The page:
The New North: The World in 2050

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Profile, 2011 - Climatic changes - 322 pages
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Global warming has a silver lining for one part of the world: the countries around the arctic rim. Professor Laurence C Smith spent 15 months travelling through Canada, Scandinavia, Russia and the northern United States, and in The New North Professor Laurence Smith he shows how, by 2050, they may be flourishing. In the face of four key mega-trends: global warming, pressure on natural resources (especially oil and water), globalization and an exploding but aging population, some countries will benefit. While countries closer to the equator will suffer, Canada, Scandinavia, Russia and the northern United States will become formidable economic powers and migration magnets. Their cities will flourish: unlikely places such as Nuuk (Greenland); Hammerfest (Norway), Archangelsk (Russia)! But there's a catch.While wreaking havoc on the environment, global warming will liberate a treasure trove of oil, gas, water and other natural resources previously locked in the frozen north, enriching residents and attracting newcomers, according to Smith. And these resources will pour from northern rim countries - or NORCs, as Smith calls them - precisely at a time when natural resources elsewhere are becoming critically depleted, making them all the more valuable. Laurence Smith spent 15 months travelling the northern rim of the world originally simply to study the effects of climate change, especially among such indigenous peoples as Canada's Inuit and Scandinavia's Sami. He interviewed seal hunters, reindeer herders, fishermen, miners, farmers, oil company executives, biologists, climatologists, oceanographers, indigenous elders, restaurant operators, small-town mayors and big-time federal officials. But he uncovered a much bigger story. "I kept badgering people for stories about climate change," Smith says. "They'd sigh and oblige me, but then say, 'There's also this oil plant going up behind me' or 'All these Filipino immigrants are pouring in.' Within about two months, I realized there is a lot more going on up there besides climate change. Climate change is a critical threat to many people, but it isn't the sole development in their lives." He predicts how, for instance: New shipping lanes will open during the summer in the Arctic, allowing Europe to realize its 500-year-old dream of direct trade between the Atlantic and the Far East, and resulting in new access to and economic development in the north Oil resources in Canada will be second only to those in Saudi Arabia, and the country's population will swell by more than 30 percent, a growth rate rivaling India's and six times faster than China's. NORCs will be among the few place on Earth where crop production will likely increase due to climate change. NORCs collectively will constitute the fourth largest economy in the world, behind the BRIC countries (Brazil, Russia, India and China), the European Union and the United States. NORCs will become the envy of the world for their reserves of fresh water, which may be sold and transported to other regionsIn a brilliant synthesis of hard data and human stories, The New North turns the world literally upside down.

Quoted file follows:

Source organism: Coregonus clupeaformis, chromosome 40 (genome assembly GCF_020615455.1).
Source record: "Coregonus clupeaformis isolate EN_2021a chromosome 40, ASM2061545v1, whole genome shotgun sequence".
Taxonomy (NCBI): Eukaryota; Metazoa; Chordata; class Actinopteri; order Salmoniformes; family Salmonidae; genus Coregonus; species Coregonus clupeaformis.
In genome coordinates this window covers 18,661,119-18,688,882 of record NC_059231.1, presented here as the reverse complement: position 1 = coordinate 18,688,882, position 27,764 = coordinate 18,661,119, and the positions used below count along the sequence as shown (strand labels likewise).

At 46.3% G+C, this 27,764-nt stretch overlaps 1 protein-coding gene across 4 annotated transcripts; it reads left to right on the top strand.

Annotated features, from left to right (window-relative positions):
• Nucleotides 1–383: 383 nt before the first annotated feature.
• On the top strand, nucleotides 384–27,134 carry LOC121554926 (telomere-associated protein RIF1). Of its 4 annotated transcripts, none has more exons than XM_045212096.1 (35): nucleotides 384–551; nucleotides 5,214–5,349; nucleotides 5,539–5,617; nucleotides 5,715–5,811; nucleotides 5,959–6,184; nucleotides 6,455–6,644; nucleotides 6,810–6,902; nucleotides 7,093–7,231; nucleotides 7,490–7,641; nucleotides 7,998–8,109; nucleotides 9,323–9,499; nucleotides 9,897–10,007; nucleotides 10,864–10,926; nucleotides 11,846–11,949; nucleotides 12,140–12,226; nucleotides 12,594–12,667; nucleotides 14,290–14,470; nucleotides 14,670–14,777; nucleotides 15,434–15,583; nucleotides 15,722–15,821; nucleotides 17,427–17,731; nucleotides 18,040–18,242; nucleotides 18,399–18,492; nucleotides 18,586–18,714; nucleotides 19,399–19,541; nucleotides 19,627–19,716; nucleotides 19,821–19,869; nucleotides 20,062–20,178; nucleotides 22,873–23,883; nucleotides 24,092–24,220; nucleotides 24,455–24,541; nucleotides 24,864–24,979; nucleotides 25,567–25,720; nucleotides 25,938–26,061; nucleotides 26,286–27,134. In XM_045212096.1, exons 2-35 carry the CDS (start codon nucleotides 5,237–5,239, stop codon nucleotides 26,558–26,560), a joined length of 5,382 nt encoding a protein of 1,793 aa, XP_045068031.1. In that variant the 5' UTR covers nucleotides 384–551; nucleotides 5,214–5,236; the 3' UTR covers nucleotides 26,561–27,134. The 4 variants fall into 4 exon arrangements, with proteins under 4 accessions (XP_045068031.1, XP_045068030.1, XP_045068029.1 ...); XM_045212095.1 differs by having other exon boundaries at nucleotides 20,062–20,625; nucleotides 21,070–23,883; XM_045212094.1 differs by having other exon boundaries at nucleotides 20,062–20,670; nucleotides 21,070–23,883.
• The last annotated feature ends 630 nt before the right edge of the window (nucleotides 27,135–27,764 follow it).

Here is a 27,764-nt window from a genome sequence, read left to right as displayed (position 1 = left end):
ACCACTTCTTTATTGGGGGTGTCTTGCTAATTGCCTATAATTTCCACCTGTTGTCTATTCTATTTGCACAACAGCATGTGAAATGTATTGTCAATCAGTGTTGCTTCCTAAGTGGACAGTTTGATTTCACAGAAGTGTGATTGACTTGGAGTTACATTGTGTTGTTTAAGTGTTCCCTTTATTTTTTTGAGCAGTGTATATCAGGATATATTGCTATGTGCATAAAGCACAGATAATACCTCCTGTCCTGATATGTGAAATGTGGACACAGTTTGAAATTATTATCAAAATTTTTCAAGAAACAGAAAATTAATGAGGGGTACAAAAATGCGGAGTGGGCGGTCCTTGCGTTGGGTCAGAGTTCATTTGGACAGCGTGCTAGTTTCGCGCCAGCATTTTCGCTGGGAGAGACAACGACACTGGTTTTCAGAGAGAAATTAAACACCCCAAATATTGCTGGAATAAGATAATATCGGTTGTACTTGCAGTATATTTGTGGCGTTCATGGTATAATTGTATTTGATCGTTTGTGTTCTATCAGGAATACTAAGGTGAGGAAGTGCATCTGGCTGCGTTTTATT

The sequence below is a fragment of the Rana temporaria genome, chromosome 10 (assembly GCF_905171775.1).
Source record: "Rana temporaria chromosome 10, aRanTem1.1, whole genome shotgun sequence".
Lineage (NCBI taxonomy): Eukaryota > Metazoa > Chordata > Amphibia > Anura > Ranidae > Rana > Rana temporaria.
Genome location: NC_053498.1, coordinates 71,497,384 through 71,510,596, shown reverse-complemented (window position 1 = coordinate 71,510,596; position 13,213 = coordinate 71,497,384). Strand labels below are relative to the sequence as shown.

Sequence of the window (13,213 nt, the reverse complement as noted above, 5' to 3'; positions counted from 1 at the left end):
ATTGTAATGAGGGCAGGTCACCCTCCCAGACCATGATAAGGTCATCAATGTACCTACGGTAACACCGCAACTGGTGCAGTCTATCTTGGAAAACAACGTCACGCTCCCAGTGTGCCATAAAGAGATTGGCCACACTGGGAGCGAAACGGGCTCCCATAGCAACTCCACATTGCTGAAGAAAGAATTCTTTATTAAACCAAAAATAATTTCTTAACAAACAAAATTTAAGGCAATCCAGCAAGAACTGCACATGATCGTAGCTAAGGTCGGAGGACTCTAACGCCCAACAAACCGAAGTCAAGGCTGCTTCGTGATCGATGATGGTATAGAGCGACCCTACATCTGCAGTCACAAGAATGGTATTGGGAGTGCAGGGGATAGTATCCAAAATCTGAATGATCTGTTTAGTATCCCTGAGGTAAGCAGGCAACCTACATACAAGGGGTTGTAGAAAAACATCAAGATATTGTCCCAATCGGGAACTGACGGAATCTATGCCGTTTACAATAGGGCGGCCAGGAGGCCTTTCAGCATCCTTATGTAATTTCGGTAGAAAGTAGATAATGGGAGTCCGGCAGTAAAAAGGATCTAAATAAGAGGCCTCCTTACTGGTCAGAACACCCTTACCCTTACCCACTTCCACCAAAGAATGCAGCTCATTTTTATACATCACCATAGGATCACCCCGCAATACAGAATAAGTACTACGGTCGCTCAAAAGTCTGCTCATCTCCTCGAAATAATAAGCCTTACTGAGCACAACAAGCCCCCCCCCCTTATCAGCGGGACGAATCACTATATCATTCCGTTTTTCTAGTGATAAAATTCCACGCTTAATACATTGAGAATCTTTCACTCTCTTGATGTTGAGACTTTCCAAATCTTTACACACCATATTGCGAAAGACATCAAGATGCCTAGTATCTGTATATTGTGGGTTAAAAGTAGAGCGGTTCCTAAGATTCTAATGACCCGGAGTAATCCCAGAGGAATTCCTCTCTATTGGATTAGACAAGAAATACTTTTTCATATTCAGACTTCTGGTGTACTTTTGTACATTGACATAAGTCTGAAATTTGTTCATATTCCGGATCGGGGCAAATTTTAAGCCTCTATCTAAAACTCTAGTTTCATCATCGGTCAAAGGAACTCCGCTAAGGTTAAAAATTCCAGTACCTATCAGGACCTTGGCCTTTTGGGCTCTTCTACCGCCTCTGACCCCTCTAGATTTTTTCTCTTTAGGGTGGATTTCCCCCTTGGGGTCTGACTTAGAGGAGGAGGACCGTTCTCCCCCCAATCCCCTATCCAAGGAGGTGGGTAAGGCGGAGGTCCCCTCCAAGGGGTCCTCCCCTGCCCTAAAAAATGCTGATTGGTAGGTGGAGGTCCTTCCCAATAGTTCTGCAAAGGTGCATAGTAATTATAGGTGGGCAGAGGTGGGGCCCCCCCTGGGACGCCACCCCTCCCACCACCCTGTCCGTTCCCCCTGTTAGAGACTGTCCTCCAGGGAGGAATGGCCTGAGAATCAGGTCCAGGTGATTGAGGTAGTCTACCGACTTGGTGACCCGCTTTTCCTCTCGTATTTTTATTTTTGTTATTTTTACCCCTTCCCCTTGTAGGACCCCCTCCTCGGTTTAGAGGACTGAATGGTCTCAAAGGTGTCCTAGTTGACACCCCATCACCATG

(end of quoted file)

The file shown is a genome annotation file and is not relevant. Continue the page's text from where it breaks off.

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Professor of geography Laurence C. Smith makes a fine oracle. His ambitious, candid and accessible book predicts what the world will be like in 2050. He’s well-poised to make climate predictions, since he combines academic training with firsthand observations in the far north. He translates dense academic data into common language and – perhaps most importantly for a hotly debated topic like climate change – he’s clear on what science knows and what it doesn’t know. Smith optimistically voices the hope that humanity can correct its current course, but he doesn’t give many specific suggestions for what the reader might do to slow the pending upheaval. His study and projections range from shifts in agriculture to the likelihood of armed conflict and new national boundaries. getAbstract recommends Smith’s forecast about the impact of the great thaw to those interested in science and the results of global warming, and to those planning ahead for changes in worldwide resources and markets.
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About the author (2011)

Laurence C. Smith is professor and vice-chairman of geography and professor of earth and space sciences at the University of California. He has published more than fifty research papers, in journals such as Science and Nature and in 2006 he briefed Congress on the likely impacts of northern climate change. His work has been covered in the LA Times, National Geographic, Boston Globe, Washington Post, Time Magazine and NPR.

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